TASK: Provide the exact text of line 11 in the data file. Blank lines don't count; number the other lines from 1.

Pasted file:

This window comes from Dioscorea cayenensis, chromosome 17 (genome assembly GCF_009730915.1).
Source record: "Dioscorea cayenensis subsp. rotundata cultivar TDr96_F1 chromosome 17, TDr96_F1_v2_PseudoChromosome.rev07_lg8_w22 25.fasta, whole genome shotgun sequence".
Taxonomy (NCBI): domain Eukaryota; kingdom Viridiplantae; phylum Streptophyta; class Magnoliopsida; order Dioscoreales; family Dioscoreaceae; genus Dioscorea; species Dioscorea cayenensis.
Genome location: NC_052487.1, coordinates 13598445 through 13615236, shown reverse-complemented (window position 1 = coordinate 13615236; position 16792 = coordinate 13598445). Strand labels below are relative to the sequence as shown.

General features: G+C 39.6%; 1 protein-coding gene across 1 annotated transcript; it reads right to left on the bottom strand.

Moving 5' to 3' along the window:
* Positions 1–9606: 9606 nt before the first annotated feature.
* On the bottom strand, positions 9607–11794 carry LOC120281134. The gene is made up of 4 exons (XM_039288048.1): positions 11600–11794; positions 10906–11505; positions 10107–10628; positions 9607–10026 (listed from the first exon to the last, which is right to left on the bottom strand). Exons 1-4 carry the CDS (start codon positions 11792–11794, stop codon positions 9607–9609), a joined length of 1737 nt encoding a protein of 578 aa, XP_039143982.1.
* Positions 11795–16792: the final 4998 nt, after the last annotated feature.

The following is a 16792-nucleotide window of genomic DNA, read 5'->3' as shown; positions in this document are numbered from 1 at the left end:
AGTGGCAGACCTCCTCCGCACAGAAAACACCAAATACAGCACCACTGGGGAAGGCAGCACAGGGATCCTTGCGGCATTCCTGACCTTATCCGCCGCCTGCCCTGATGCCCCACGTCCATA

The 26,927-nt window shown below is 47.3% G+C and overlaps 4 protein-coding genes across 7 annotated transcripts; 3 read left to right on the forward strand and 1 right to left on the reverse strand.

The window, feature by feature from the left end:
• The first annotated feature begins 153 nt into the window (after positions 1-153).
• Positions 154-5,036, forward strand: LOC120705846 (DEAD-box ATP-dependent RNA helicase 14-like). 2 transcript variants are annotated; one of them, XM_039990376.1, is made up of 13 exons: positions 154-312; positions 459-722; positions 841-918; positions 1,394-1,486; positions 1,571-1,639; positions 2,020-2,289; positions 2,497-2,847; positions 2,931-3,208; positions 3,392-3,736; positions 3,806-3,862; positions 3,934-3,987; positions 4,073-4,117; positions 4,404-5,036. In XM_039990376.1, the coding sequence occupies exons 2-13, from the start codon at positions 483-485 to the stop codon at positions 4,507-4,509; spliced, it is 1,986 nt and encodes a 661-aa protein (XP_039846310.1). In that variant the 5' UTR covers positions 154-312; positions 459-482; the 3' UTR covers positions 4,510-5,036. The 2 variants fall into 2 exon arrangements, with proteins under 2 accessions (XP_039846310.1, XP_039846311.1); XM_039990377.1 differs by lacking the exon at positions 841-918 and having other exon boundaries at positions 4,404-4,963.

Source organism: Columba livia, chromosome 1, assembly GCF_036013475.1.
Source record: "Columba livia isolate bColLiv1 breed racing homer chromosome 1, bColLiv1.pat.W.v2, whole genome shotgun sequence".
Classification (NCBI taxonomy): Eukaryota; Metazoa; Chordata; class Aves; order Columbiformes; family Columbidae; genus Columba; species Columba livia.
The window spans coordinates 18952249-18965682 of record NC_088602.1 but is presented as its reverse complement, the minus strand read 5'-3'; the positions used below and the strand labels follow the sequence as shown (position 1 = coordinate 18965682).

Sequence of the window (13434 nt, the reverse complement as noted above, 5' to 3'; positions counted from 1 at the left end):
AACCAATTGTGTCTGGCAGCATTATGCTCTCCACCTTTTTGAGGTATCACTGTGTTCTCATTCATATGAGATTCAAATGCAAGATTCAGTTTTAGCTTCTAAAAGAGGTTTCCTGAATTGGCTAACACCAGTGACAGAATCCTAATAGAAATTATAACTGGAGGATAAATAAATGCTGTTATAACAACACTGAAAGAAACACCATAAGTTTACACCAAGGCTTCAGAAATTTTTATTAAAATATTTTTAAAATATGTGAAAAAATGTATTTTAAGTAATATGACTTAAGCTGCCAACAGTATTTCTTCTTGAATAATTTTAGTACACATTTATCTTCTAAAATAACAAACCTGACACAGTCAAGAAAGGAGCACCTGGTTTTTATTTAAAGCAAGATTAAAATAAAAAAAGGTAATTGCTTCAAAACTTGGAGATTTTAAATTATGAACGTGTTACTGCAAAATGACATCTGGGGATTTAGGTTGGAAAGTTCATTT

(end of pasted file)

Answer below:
AGTGGCAGACCTCCTCCGCACAGAAAACACCAAATACAGCACCACTGGGGAAGGCAGCACAGGGATCCTTGCGGCATTCCTGACCTTATCCGCCGCCTGCCCTGATGCCCCACGTCCATA